Despite this being the first major fight for these workers in a while (the strike is the first at the Battle Creek plant since 1972 and the first at the Lancaster plant since 1985), these workers are fed up with being overworked for Kellogg’s corporate greed and united around their demands for better pay and benefits for all Kellogg’s workers. As one worker at the Battle Creek plant said, “We’re done just giving up concession by concession. We’re done being bullied by a company that makes millions and millions, and gives out billions of dollars in dividends.”

The workers know the two-tier system is meant to divide them. Even in the face of threats of hiring scabs and permanent replacements or shutting down and moving overseas, they are standing united against their employer. In fact, millions of workers from across the country are standing together with these workers by joining the fight. In the face of Kellogg’s moving to permanently replace striking workers, supporters of the strike are coordinating on Reddit and TikTok to flood Kellogg’s application systems with thousands of fake applications to shut down their attempt to hire scab labor.

Voting down this latest TA is not just a show of unbreakable solidarity of these workers, but a show of strength and resolve of workers united. One worker noted, “We’ve been asked about how long we’re willing to fight, and at the end of the day, it’s gonna be one day longer than they are.”

From the picket line in Battle Creek

A contingent from Party for Socialism and Liberation in Detroit traveled to Battle Creek, Michigan, on December 11 to show solidarity with striking Kellogg’s workers who have been out on the picket lines in four cities since October 5. The group stopped at the Local 3-G union hall to deliver a holiday donation of Meijer (a union grocery store) gift cards and talk to strikers before heading across the street to one of five entrances where striking workers are picketing around the clock in four-hour shifts.

PSL members show solidarity with striking Kellogg's workers in Battle Creek, Michigan. Liberation photo by Matthew Charleboix
PSL members show solidarity with striking Kellogg’s workers in Battle Creek, Michigan. Liberation photo by Matthew Charleboix

The strikers did not let the snow or winds of up to 50 miles per hour dampen their disdain for the greedy company that offers no job security as they move jobs to Mexico and continue the two-tier wage plan where newer hires “have lower wages, pay more for health insurance and have no pension plan at all” as one striker described. That’s why she and her coworkers rejected the company’s offer that “failed to address the future,” as worker after worker put it. The solidarity of older and younger workers was evident on the picket line and at the union hall.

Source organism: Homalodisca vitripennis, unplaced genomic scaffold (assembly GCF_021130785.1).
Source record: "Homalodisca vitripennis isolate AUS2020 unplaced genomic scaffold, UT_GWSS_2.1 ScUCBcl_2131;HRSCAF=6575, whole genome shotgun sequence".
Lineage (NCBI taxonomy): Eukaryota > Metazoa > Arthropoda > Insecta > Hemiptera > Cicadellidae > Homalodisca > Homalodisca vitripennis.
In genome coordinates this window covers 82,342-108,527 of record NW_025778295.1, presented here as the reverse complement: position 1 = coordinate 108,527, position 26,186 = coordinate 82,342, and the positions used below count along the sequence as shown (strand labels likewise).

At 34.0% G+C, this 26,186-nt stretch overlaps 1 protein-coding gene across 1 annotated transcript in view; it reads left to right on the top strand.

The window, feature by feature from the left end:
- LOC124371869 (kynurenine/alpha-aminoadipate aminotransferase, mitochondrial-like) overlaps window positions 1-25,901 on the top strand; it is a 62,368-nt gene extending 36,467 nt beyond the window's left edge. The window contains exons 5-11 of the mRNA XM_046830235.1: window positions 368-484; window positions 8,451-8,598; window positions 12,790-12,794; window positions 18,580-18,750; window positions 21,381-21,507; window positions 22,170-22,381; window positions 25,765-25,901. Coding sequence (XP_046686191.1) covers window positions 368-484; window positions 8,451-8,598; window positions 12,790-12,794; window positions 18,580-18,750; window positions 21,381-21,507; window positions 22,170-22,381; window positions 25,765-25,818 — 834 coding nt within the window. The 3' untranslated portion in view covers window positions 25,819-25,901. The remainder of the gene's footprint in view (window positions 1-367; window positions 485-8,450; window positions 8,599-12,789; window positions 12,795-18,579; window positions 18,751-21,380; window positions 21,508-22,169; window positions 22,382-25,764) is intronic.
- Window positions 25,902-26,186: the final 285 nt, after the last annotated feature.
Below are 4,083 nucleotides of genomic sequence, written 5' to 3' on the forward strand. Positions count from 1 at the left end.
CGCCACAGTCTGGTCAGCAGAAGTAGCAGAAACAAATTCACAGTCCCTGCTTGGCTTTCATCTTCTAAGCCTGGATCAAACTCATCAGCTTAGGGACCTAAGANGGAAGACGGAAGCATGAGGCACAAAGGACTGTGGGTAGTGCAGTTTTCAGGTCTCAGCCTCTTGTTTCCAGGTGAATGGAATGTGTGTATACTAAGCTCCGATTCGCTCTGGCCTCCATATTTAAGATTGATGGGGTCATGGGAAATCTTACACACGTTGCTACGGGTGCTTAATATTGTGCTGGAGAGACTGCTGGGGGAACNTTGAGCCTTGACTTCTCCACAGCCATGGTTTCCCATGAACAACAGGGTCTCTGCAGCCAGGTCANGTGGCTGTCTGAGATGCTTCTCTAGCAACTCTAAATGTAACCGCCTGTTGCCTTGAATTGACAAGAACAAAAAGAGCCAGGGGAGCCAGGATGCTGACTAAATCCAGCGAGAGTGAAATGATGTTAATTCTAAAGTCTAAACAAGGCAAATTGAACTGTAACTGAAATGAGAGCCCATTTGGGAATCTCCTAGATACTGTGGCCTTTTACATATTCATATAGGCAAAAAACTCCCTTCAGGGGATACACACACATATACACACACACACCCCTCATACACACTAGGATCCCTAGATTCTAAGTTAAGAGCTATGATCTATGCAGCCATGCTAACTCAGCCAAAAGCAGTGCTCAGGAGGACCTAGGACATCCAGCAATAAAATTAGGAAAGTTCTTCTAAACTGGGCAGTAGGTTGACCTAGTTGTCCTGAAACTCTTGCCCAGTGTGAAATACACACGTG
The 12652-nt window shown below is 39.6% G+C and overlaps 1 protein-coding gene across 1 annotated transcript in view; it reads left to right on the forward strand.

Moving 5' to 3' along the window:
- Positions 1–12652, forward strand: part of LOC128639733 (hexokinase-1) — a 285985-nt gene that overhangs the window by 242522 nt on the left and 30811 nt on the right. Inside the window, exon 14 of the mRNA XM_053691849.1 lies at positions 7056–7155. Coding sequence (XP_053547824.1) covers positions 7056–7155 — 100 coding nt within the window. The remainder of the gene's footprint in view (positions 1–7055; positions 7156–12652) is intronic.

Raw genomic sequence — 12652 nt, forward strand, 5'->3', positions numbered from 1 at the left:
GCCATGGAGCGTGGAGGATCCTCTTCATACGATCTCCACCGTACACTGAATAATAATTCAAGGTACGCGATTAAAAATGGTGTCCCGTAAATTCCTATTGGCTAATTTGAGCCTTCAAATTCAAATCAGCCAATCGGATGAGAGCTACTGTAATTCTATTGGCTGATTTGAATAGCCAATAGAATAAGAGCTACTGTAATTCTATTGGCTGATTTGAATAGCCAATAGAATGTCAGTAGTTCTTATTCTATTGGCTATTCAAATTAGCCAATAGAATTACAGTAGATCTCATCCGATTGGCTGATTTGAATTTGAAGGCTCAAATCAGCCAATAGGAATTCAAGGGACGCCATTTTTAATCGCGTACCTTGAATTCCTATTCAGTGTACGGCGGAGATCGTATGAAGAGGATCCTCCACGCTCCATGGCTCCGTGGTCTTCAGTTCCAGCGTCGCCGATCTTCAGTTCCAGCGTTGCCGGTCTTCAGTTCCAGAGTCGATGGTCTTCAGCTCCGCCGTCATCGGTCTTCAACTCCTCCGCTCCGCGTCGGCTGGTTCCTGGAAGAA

At the plant entrance the strikers had constructed a wooden shanty for shelter from snow and falling temperatures and had secured a heavy-duty tent donated to them where picket signs and other supplies were stored. A burn barrel helped keep strikers warm.

One Local 3-G member, a woman with 34 years’ seniority at the plant, said the entire community backs the striking workers, which was evident from the many vehicles honking their support as they drove past. “Everyone in Battle Creek and the surrounding area has a family member who once worked for Kellogg’s,” she said. Battle Creek, where the company’s international headquarters is located, once had 5,000 union members employed by the company. Fewer than 400 union workers, now on strike, remain.

The highlight of our visit was when a semi-truck driver pulled over on the side of the road for several minutes before turning into the plant complex where he stopped voluntarily. He spoke Spanish and a supporter on the picket line spoke with him and learned the truck came from Mexico and the driver had no idea a strike was going on. He said he was not about to cross the picket line and asked if he could take a photo of us with picket signs to prove to his boss that it happened and why he wouldn’t go in. The trucker drove the semi in far enough so that he could turn around and then laid on his horn in solidarity as he got back on the road.

The BCTGM members on strike against Kellogg’s in Michigan, Nebraska, Pennsylvania and Tennessee deserve the support of working people everywhere. They are saying “enough is enough” when it comes to workers’ tiered wages and benefits, and concessions to a company that makes billions in profits from their labor.

Feature photo: Strikers at Kellogg’s in Battle Creek, Michigan, have solidarity from a trucker who turned his semi truck around after seeing picketers at the entrance on December 11. Liberation photo by Matthew Charleboix